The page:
. This kind of academy lost importance after the university reform begun with the foundation of the
University of Berlin Humboldt University of Berlin (german: Humboldt-Universität zu Berlin, abbreviated HU Berlin) is a public In public relations and communication science, publics are groups of individual people, and the public (a.k.a. the general public) ...
, when universities were provided with laboratories and clinics, and were charged with doing experimental research.


Academic societies

Academic societies or
learned societies A learned society (; also known as a learned academy, scholarly society, or academic association) is an organization An organization, or organisation ( Commonwealth English; see spelling differences), is an entity – such as a compan ...
began as groups of academics who worked together or presented their work to each other. These informal groups later became organized and in many cases state-approved. Membership was restricted, usually requiring approval of the current members and often total membership was limited to a specific number. The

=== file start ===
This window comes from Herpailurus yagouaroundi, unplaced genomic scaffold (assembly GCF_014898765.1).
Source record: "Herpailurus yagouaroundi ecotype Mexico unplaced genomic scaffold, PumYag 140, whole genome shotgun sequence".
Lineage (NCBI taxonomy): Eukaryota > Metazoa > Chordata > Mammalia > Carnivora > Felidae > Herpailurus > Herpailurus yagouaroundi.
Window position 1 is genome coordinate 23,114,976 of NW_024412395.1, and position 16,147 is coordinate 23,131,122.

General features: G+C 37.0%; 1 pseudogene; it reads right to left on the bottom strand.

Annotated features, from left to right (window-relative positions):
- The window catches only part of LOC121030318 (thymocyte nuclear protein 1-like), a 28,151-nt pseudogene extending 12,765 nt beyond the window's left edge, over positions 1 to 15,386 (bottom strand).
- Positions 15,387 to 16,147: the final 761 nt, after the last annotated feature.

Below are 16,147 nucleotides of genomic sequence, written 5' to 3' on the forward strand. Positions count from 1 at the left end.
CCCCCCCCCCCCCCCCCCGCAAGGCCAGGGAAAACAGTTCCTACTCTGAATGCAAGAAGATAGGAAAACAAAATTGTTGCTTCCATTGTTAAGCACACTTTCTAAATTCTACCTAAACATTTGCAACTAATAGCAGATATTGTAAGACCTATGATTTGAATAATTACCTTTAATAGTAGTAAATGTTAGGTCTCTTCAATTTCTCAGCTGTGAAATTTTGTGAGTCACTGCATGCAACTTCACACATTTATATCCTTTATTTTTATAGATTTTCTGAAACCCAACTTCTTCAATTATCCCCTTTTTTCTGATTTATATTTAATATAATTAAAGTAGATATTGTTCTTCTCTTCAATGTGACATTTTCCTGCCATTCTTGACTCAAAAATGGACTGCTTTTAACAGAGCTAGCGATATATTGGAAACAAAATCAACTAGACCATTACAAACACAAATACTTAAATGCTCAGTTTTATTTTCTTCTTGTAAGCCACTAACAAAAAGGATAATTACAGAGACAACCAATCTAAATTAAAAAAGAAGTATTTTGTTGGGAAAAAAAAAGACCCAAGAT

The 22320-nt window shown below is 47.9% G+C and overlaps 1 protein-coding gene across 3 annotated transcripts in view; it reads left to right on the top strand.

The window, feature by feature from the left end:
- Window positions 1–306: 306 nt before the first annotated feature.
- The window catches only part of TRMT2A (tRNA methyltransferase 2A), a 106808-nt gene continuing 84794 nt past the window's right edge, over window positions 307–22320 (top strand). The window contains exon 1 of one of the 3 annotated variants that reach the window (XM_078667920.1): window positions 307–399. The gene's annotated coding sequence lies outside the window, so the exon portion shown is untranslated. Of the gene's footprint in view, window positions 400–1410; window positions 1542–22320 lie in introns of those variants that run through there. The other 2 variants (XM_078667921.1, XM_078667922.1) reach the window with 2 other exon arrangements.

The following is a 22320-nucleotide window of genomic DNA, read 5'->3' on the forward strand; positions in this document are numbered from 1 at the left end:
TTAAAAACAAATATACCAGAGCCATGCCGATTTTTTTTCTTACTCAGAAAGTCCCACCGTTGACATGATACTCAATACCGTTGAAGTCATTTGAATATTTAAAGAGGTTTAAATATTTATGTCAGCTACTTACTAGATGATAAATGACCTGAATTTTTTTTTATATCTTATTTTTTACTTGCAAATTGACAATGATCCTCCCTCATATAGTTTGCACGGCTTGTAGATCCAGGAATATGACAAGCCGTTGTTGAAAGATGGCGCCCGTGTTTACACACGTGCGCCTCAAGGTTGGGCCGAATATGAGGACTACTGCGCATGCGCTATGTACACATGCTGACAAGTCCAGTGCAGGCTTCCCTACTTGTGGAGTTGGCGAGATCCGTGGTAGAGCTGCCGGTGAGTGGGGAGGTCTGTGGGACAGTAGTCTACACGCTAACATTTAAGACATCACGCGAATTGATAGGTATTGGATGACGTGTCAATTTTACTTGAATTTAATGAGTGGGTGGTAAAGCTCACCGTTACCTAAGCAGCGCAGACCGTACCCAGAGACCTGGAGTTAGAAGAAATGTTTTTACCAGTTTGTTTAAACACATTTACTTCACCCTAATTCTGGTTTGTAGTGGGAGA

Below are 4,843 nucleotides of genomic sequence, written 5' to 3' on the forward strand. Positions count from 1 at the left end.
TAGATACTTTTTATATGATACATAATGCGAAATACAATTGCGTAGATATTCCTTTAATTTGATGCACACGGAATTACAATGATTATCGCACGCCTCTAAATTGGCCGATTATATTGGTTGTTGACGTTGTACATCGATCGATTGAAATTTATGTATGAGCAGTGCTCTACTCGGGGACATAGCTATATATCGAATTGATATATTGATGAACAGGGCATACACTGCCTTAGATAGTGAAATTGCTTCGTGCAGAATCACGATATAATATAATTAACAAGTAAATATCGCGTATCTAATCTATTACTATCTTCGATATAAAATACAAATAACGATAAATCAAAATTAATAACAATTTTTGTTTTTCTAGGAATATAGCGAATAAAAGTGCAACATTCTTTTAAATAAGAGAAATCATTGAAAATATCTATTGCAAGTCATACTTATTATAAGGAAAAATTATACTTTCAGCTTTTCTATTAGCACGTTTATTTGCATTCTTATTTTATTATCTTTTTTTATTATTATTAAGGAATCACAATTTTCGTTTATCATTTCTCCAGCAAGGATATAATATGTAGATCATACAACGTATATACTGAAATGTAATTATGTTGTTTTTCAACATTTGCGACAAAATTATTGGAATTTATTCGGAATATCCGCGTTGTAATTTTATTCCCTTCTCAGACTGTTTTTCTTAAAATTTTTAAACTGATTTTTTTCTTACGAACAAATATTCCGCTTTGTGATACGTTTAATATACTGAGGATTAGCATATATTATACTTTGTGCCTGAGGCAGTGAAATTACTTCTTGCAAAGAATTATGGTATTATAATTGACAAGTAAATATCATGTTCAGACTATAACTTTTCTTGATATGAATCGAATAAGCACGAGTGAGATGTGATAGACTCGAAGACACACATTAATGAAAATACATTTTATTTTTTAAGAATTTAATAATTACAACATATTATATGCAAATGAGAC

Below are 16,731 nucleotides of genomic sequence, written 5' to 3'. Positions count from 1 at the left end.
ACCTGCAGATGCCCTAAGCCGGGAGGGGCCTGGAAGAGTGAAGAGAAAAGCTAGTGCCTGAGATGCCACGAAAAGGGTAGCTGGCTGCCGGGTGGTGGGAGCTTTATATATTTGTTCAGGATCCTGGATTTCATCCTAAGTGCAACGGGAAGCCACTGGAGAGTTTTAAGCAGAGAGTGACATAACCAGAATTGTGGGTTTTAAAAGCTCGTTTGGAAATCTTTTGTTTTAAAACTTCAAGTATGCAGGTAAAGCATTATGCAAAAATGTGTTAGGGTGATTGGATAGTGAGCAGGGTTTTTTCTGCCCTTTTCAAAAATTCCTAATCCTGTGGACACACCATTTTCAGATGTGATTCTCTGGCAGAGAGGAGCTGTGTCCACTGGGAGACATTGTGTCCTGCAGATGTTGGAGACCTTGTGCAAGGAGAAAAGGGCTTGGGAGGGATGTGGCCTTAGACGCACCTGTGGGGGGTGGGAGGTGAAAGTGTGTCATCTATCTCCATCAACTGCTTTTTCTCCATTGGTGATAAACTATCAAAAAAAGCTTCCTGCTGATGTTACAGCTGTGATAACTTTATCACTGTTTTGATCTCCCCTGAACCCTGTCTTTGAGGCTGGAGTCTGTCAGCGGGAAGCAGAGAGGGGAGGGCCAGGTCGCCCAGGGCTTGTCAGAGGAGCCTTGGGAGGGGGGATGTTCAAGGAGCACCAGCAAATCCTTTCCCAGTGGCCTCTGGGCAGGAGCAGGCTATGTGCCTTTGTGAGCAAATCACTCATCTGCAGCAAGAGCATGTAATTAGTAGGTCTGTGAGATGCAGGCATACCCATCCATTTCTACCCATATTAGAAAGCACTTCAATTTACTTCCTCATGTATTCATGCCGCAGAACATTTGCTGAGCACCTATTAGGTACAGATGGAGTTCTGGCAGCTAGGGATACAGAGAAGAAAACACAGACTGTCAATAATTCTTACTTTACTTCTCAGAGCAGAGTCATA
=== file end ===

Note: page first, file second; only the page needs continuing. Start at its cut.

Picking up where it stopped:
Royal Society The Royal Society, formally The Royal Society of London for Improving Natural Knowledge, is a learned society A learned society (; also known as a learned academy, scholarly society, or academic association) is an organization that exis ...
founded in 1660 was the first such academy. The
American Academy of Arts and Sciences The American Academy of Arts and Sciences, founded 1780, (abbreviation: AAAS) is one of the oldest learned societies A learned society (; also known as a learned academy, scholarly society, or academic association) is an organization ...

American Academy of Arts and Sciences
was begun in 1780 by many of the same people prominent in the
American Revolution The American Revolution was an ideological and political revolution which occurred in colonial North America between 1765 and 1783. The Americans in the Thirteen Colonies The Thirteen Colonies, also known as the Thirteen British Colo ...
. Academic societies served both as a forum to present and publish academic work, the role now served by academic publishing, and as a means to sponsor research and support academics, a role they still serve. Membership in academic societies is still a matter of prestige in modern academia.


Military academies

At first such institutions only trained the
Artillery Artillery is a class of heavy military ranged weapons built to launch Ammunition, munitions far beyond the range and power of infantry firearms. Early artillery development focused on the ability to breach defensive walls and fortifications dur ...

Artillery
and